NASHVILLE - Gov. Bill Haslam said Tuesday he will sign Rep. JoAnne Favors' school bus seat belt legislation should the measure pass the General Assembly.
The governor told reporters that while the main proposal to address problems - new bus safety requirements for school districts - unanimously cleared the House on Monday night, his administration is "technically deferred" on Favors' bill.
"I think there's a big discussion back and forth in the Legislature," Haslam said. "Deferred means if they pass it, we'll sign it and figure out a way to fund it. But we're not actively engaged in that one. The proposal we made was the proposal that we obviously wanted to make certain would happen."
Haslam's bill avoided the seat belt issue entirely. Instead, it raises school bus drivers' minimum age from 21 to 25 and imposes new training and reporting requirements on public and charter schools in regard to school bus transportation.
Favors' bill would require safety-restraint systems on all new public and private buses ordered or purchased beginning July 1, 2019.
Her bill cleared its third House hurdle Tuesday when it won approval on a voice vote in the House Administration and Planning Committee. It's now been sent to the Government Operations Committee.
"I'm really excited about it and I think the plethora of evidence that supports the restraint systems in school buses, I think everybody's seen that now," Favors, D-Chattanooga, said.
The Senate companion bill, sponsored by Sen. Todd Gardenhire, R-Chattanooga, is in the Senate Finance Committee.
The legislation put forth by both Haslam and Favors was prompted by the Nov. 21 crash of a Woodmore Elementary School bus in Brainerd that killed six students.
The bus driver, Johnthony Walker, was indicted on six counts of vehicular homicide and other charges. He was a driver for Durham School Services, which operates under a contract with the county school system. Students, parents and some educators had complained about his previous driving and treatment of children.
Among other things, Haslam's bill requires stricter guidelines on quickly handling complaints against drivers and requires contact telephone numbers be posted on the bumpers of buses.
Two previous Tennessee bills requiring mandatory school bus seat belts, introduced in the last 10 years after crashes resulting in four deaths, never passed, with costs being a major issue. A number of other states have moved to implement such requirements.
Earlier Tuesday, House Education Committee members once again debated Favors' bill, which previously passed the Transportation Subcommittee and full Transportation Committee.
"The six young people who were killed, you can't put a price on their lives," said Rep. Johnnie Turner, D-Memphis, who supported the legislation. "Those 31 injured will not only be physically impacted by that disaster but emotionally. Can you imagine what it will be like for those youngsters to live the rest of their lives with that terrible tragedy?"
But Rep. Terri Lynn Weaver, R-Lancaster, chairwoman of the Transportation Subcommittee, continued to raise objections similar to ones she's raised previously.
"Who's the monitor, who's the [school resource officer] to help these children out of their seat belt?" asked Weaver, who noted that while "every life is priceless," she worries about young children trapped in buses that catch fire. "I think the concern I have in my heart is the price of life."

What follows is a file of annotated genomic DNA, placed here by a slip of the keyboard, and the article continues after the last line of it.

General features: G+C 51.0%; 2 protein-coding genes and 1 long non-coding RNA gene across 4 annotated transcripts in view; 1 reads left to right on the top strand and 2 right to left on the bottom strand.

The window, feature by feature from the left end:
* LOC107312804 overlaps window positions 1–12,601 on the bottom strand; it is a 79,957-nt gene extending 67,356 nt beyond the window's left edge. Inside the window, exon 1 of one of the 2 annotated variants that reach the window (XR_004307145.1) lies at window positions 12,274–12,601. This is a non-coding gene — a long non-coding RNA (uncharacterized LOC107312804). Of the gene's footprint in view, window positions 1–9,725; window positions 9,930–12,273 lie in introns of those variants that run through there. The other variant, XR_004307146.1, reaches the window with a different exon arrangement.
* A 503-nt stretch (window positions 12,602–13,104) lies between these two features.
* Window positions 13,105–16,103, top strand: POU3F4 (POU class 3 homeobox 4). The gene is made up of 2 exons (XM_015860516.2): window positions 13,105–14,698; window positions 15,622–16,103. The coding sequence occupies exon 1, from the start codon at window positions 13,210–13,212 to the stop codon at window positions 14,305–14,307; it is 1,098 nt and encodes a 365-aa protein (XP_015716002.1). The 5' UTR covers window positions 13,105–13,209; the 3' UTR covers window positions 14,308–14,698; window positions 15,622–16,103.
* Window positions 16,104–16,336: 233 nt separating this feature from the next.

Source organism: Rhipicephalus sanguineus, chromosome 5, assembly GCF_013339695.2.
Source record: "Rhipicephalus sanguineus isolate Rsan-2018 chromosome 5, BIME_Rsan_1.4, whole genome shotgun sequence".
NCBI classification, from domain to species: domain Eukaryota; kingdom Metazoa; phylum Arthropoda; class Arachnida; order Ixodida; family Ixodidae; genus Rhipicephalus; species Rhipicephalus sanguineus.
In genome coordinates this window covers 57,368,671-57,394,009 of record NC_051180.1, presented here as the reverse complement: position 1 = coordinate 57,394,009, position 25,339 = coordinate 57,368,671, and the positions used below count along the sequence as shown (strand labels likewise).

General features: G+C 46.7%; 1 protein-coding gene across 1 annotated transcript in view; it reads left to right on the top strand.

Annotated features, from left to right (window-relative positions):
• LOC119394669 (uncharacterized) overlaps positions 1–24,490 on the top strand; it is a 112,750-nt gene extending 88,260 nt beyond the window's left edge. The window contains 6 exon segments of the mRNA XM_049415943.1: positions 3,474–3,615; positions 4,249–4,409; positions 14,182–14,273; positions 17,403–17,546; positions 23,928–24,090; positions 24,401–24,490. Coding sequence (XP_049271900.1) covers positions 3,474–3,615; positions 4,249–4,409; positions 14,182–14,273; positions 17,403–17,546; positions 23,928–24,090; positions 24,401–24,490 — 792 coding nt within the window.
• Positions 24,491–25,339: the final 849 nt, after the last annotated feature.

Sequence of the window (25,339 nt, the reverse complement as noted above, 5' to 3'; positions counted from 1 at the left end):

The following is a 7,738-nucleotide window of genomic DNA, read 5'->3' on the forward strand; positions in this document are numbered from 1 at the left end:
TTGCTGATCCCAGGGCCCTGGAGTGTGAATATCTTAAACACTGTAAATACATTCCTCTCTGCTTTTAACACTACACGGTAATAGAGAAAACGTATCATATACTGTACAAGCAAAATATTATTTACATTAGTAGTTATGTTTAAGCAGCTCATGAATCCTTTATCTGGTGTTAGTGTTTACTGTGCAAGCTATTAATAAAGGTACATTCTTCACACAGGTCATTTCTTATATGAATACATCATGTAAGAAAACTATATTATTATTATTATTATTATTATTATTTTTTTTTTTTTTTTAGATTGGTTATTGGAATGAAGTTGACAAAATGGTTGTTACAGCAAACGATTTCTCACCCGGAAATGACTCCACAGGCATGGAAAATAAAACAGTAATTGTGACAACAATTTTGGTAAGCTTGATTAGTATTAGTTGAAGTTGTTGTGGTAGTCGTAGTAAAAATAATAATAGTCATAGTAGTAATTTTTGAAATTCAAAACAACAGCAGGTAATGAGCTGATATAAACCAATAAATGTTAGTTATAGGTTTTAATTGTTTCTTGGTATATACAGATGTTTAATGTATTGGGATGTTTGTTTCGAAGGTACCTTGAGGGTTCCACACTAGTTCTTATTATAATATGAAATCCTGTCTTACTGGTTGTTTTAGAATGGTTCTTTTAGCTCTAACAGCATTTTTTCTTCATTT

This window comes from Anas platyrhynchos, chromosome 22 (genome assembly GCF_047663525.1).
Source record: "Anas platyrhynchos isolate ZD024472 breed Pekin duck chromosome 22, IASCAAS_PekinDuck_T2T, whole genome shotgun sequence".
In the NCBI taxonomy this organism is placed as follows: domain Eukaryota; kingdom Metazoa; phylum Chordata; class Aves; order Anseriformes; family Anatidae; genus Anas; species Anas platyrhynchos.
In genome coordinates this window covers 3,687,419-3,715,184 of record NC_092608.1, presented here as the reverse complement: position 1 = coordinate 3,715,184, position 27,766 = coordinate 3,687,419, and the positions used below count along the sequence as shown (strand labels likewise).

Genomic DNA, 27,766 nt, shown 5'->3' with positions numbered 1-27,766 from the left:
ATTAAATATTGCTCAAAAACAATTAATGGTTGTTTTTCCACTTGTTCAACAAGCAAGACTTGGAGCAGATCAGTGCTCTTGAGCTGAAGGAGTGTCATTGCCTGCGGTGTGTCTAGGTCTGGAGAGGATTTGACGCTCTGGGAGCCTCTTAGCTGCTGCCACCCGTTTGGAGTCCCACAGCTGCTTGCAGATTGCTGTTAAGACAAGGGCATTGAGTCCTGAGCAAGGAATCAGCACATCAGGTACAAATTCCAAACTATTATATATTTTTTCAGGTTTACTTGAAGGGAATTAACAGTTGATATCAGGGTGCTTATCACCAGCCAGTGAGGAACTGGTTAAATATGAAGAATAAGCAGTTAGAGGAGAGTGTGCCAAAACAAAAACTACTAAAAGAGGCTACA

Weaver said dozens of students trapped by seat belts in a bus that catches fire "can cost more lives" than the 10 children who died in Chattanooga and the two other Tennessee school bus crashes in recent years. And she again challenged Favors saying the bill "is based on emotion and any kind of legislation that is based on emotion is usually not good policy."
But Rep. Eddie Smith, R-Knoxville, who represents a county where two children died in a bus crash several years ago, countered that his research found some 40 reported incidents of school bus fires in recent years "and not one fatality."
It's a concern, Smith acknowledged, but noted so is a bus with no seat belts that flips over.
"We're never going to find one thing that will protect every child but I believe this is a good bill and protecting our kids and giving them a fighting chance," Smith said.
After the vote, Ashley Jones, whose niece Cor'Dayja Jones died in the Brainerd crash, said she felt "so much negativity" from the measure's critics on the committee. "I don't understand. It doesn't make any sense. These babies need seat belts on school buses."
One of the issues over Favors' bill is its cost, but she amended the original bill, which required all public and private school buses have safety restraint systems by mid-2023. Instead, it now simply requires replacement buses come equipped with safety belt systems recommended by the National Transportation Safety Board.
That will cost the state an estimated $2.15 million a year with that money going to local systems. Local systems statewide would see their costs increase by $12.9 million a year with an average of 600 or so buses replaced annually. Having new buses come with seat belts adds $10,000 more to the estimated $100,000 cost of a new bus, according to a legislative fiscal note.
Favors' bill still has several hurdles, with the next stop for the legislation being the Government Operations Committee. That came as a surprise to Favors, who thought the bill would go on to the Budget Subcommittee.
But Education Chairman Harry Brooks, R-Knoxville, said that was the referral by the clerk's office, because the legislation would impact state rules and regulations, the purview of the Government Operations Committee.
Contact staff writer Andy Sher at email@example.com or 615-255-0550. Follow him on Twitter @AndySher1.